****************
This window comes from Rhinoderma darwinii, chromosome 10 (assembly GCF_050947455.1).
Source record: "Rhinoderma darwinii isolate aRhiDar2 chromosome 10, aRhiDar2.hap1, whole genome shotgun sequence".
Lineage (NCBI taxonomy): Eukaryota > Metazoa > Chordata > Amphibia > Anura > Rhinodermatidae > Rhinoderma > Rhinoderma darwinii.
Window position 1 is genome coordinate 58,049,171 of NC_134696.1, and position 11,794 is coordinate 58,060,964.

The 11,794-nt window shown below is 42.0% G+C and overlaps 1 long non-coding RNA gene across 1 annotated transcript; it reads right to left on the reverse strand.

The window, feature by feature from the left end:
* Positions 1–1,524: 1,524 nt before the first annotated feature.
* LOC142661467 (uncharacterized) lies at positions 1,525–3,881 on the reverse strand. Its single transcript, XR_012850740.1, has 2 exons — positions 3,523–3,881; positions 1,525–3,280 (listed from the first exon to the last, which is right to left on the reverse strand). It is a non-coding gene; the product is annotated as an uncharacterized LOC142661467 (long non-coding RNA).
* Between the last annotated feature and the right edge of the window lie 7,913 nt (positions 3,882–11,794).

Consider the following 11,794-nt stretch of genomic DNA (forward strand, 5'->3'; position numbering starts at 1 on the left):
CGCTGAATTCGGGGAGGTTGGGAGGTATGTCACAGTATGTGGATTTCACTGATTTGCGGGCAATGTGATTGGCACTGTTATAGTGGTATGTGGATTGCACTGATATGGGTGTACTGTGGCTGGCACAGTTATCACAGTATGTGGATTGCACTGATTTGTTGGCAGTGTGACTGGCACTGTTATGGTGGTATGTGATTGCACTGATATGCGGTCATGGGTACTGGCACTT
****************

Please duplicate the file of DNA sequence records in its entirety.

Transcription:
This window comes from Rhinoderma darwinii, chromosome 10 (assembly GCF_050947455.1).
Source record: "Rhinoderma darwinii isolate aRhiDar2 chromosome 10, aRhiDar2.hap1, whole genome shotgun sequence".
Lineage (NCBI taxonomy): Eukaryota > Metazoa > Chordata > Amphibia > Anura > Rhinodermatidae > Rhinoderma > Rhinoderma darwinii.
Window position 1 is genome coordinate 58,049,171 of NC_134696.1, and position 11,794 is coordinate 58,060,964.

The 11,794-nt window shown below is 42.0% G+C and overlaps 1 long non-coding RNA gene across 1 annotated transcript; it reads right to left on the reverse strand.

The window, feature by feature from the left end:
* Positions 1–1,524: 1,524 nt before the first annotated feature.
* LOC142661467 (uncharacterized) lies at positions 1,525–3,881 on the reverse strand. Its single transcript, XR_012850740.1, has 2 exons — positions 3,523–3,881; positions 1,525–3,280 (listed from the first exon to the last, which is right to left on the reverse strand). It is a non-coding gene; the product is annotated as an uncharacterized LOC142661467 (long non-coding RNA).
* Between the last annotated feature and the right edge of the window lie 7,913 nt (positions 3,882–11,794).

Consider the following 11,794-nt stretch of genomic DNA (forward strand, 5'->3'; position numbering starts at 1 on the left):
CGCTGAATTCGGGGAGGTTGGGAGGTATGTCACAGTATGTGGATTTCACTGATTTGCGGGCAATGTGATTGGCACTGTTATAGTGGTATGTGGATTGCACTGATATGGGTGTACTGTGGCTGGCACAGTTATCACAGTATGTGGATTGCACTGATTTGTTGGCAGTGTGACTGGCACTGTTATGGTGGTATGTGATTGCACTGATATGCGGTCATGGGTACTGGCACTT